I’m sure the souls of bees go to heaven — assuming there is a heaven. Nothing people as love as much as beekeepers love bees could do any less.
I apologize to my apiphobic friends, but this was my random prompt. No actual photo of actual bees, so maybe it won’t be so bad.
The Souls Of Bees
by Marian Allen
“Why?” Its assistant, a human soul, handed the angel a honey-packed frame and slipped an empty one into its place. “I mean, I agree, but why do you say it now, specifically?”
The assistant had kept bees on earth and could imagine nothing more heavenly in eternity than tending bees without wearing a protective suit, calming the bees with smoke, or fearing stings.
“Think about it,” said the angel.
Eternity was a good time/space for thought, but this particular consideration didn’t take long.
“Because worker bees don’t live long, and a bee dies when it stings, so there are a lot of them.”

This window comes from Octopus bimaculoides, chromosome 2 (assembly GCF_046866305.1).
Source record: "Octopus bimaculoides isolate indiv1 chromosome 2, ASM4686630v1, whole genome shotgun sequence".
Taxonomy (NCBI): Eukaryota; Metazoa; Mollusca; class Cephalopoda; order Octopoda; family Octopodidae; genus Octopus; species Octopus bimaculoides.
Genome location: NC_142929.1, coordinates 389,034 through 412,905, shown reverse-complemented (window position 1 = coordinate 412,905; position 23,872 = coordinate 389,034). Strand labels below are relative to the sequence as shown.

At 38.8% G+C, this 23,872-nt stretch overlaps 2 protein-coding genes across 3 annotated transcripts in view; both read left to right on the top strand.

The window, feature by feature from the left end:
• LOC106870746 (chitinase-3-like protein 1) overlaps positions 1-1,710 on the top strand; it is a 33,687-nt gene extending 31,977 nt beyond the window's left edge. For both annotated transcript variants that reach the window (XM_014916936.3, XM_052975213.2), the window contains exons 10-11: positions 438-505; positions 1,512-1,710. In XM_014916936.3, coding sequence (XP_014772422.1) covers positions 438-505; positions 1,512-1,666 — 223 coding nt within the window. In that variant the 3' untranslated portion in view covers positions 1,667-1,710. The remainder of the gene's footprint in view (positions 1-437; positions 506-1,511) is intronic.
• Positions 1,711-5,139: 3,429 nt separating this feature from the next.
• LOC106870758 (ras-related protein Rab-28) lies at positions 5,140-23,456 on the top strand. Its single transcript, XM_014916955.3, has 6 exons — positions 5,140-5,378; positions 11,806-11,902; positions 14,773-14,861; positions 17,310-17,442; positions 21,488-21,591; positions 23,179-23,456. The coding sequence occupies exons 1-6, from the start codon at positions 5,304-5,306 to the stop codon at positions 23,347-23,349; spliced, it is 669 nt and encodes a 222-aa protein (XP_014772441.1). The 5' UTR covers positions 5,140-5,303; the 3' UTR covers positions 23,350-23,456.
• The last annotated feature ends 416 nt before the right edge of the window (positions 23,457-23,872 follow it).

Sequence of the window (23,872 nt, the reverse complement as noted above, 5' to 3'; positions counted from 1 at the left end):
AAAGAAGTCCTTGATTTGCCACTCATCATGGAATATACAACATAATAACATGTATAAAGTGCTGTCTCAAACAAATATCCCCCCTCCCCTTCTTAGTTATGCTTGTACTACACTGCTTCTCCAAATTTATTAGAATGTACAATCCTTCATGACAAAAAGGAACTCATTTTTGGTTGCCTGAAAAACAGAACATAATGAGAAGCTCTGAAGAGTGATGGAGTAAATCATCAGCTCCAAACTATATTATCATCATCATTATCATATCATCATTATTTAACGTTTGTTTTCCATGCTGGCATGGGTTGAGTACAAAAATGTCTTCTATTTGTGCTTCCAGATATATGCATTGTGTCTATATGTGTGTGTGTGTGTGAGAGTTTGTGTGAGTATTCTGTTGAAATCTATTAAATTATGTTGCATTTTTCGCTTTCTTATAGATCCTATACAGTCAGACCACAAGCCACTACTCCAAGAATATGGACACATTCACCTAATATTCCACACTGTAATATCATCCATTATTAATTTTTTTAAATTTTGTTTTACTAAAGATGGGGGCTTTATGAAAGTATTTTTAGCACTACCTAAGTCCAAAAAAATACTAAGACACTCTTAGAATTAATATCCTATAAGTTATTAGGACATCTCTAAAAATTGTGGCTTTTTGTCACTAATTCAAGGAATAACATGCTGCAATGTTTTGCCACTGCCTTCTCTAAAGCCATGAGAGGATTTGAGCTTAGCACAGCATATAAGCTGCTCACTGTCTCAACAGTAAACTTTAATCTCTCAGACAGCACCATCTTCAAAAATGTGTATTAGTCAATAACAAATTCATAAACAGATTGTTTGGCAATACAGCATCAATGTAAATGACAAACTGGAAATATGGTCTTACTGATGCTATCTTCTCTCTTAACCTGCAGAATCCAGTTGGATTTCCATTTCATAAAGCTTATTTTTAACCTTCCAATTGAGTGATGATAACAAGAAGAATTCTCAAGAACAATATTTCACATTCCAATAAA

“Bingo!” said the angel.
“How many hives are there?”
“As many as there are souls like you.”
“Are there enough of us?”
“There are exactly as many as there are souls like you. Always. Exactly that many.”
The assistant almost asked how that was possible, but it remembered where it was and didn’t.
Angel and soul worked in happy peace until all the filled frames were in the carrying case and all the empty frames were in the hive. Sunlight and flowers and the smells of flowers and honey surrounded them. Bees buzzed with contentment.
The soul chuckled. “I’m still not used to it. It’s still odd to see the workers loafing around and the queens gathering nectar and making the honey.”
“This is a funny place,” said the angel. “The last shall be first and the first shall be last. We laugh about it a lot.”
They took the frames in to extract the stored sweetness from the happiness of the bees of heaven.
A WRITING PROMPT FOR YOU: Write something positive about something people fear.